Drake graduated from Rutgers in 2007 with a bachelor's degree in political science, according to the university.
"Darren was an exceptional graduate, a leader in his community, and had a bright future ahead of him," John Cramer, director of public relations at Rutgers University-New Brunswick, told HuffPost.
Ann-Laure Decadt, a Belgian woman, was biking in lower Manhattan when she was fatally struck by the truck. She had been visiting New York with her mother and sister, who were unharmed in the attack. She is survived by her two sons — a 3-year-old and a 3-month-old — and her husband, Alexander Naessens.
"This loss is unbearable and impossible to grasp," Naessens said in a statement. "She was a fantastic wife and the most beautiful mother of our two sons."
Ariel Erlij was one of five friends from the city of Rosario, Argentina, who died in Tuesday's attack after traveling to New York to celebrate the 30th anniversary of their high school graduation. A prominent local business owner of a steel mill company in Rosario, Erlij played a leading role in his friends' reunion trip, organizing some trip details, designing matching shirts and even helping cover some flight costs, reports the Argentine national news outlet Clarin. He had three children and was a fan of local soccer team Rosario Central.
Hernán Ferruchi, an architect, was a member of the group from Rosario.
Diego Angelini was another one of the Argentine classmates.
"Good student and son... always there when asked for favors... the guy was always there," Gustavo Repizo, a friend of Pagnucco's, posted on Facebook. "Until [the attacker] came... he didn't care about your three beautiful daughters. Or your dear brothers."
"He was a marvelous being," Repizo wrote. "Picho... was a being of peace," he added, using his friend's nickname.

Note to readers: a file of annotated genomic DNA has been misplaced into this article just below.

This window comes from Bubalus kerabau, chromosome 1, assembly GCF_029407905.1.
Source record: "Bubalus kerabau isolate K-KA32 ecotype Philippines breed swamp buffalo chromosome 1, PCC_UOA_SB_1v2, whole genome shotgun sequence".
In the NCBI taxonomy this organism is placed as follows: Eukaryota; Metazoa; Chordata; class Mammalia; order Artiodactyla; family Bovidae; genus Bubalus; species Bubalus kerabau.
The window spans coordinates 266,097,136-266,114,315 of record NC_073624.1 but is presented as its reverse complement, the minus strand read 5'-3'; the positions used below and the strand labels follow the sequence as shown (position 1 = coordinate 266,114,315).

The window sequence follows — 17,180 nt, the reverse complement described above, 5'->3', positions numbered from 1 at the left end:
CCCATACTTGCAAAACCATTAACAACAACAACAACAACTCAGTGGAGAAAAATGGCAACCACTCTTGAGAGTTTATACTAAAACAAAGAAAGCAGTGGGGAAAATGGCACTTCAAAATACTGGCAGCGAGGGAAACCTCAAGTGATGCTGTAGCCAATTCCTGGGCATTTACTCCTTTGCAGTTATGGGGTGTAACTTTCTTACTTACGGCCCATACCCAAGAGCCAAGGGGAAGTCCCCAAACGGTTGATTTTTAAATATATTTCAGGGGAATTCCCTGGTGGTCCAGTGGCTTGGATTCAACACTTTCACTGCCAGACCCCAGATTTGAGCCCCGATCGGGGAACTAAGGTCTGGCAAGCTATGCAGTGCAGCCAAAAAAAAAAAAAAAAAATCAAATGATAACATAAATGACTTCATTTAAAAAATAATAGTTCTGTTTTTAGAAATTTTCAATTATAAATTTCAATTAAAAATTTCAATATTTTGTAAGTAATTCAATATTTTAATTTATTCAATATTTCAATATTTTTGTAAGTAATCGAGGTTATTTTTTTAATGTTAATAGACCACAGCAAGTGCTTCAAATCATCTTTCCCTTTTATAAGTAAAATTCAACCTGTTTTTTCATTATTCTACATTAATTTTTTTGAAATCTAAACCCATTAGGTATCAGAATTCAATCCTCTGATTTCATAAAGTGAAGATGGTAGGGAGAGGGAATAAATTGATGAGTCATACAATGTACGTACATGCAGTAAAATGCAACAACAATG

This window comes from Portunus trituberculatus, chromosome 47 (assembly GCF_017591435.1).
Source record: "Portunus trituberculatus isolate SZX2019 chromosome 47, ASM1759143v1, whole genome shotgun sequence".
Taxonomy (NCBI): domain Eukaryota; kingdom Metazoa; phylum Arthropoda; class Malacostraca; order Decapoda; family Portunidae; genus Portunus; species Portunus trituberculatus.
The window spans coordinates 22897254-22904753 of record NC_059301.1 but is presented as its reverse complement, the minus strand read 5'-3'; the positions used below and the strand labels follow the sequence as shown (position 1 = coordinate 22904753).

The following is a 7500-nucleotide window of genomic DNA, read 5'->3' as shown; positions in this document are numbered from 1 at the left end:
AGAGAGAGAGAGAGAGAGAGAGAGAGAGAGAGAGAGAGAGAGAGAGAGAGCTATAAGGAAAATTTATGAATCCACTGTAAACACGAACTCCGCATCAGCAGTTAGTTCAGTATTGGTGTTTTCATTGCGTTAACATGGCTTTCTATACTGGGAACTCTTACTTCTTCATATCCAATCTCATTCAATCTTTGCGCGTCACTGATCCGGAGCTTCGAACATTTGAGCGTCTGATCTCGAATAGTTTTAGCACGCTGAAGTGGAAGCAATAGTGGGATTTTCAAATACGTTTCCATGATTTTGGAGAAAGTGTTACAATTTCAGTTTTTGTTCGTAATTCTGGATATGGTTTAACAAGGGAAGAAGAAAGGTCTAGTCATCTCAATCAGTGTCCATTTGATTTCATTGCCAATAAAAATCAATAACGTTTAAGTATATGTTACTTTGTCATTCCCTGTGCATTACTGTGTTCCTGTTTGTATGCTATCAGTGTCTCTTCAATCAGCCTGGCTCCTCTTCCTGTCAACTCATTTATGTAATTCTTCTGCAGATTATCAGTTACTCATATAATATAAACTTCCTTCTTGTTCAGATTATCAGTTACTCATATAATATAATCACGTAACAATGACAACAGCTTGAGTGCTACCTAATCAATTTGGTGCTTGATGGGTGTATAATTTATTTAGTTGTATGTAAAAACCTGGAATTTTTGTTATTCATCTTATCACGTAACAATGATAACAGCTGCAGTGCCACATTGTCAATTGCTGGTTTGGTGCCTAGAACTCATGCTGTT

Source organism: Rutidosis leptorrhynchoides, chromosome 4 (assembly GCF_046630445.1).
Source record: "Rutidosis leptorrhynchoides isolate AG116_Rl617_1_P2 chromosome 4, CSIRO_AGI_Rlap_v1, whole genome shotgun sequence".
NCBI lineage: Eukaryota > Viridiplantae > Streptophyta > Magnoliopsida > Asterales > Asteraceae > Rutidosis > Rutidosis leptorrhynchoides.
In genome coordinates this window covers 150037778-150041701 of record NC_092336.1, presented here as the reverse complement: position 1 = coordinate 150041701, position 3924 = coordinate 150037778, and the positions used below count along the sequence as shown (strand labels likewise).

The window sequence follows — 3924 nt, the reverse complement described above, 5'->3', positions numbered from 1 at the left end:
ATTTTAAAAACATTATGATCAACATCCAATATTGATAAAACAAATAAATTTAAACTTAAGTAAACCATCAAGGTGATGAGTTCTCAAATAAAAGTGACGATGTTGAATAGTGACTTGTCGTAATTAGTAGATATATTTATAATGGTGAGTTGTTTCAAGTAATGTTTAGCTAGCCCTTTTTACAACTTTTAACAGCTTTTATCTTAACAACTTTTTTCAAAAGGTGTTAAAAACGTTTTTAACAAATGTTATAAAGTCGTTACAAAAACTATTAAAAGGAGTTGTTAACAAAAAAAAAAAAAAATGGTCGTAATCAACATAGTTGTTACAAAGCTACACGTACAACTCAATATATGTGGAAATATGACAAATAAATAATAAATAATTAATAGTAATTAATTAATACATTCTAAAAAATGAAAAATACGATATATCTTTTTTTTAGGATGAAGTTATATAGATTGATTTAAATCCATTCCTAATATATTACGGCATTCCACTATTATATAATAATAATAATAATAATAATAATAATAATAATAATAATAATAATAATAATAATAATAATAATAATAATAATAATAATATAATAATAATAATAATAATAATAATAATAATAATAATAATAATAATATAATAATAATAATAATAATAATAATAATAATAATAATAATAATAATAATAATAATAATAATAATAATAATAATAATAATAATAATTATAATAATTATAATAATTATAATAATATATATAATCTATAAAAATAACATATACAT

Hernan Mendoza, an architect and rugby fan, was also killed while traveling with his Argentine classmates.
A German national was also injured in the attack, the German foreign ministry confirmed to HuffPost, as well as three other Belgians.
Martin Marro, who reportedly lives in Newton, Massachusetts, and was one of the Argentine classmates visiting New York for the reunion, is recovering from his injuries at Presbyterian Hospital in Manhattan. Marro works as a biomedical researcher, according to The Associated Press.
Argentine President Mauricio Macri said he was "profoundly moved" by the loss of his fellow citizens.
"We place ourselves at the disposition of the families of the Argentinian victims," Macri tweeted Tuesday.
Jorge Faurie, Argentina's foreign affairs minister, expressed his condolences on Twitter late Tuesday, speaking of "this moment of profound and inexplicable pain to relatives and friends of our compatriots who died in New York."
Authorities identified the suspect in custody as 29-year-old Uzbek immigrant Sayfullo Habibullaevic Saipov. Officials said Wednesday that he acted in the name of the self-described Islamic State and had been planning the attack for several weeks.
With reporting by Hayley Miller and Sarah Rulz-Grossman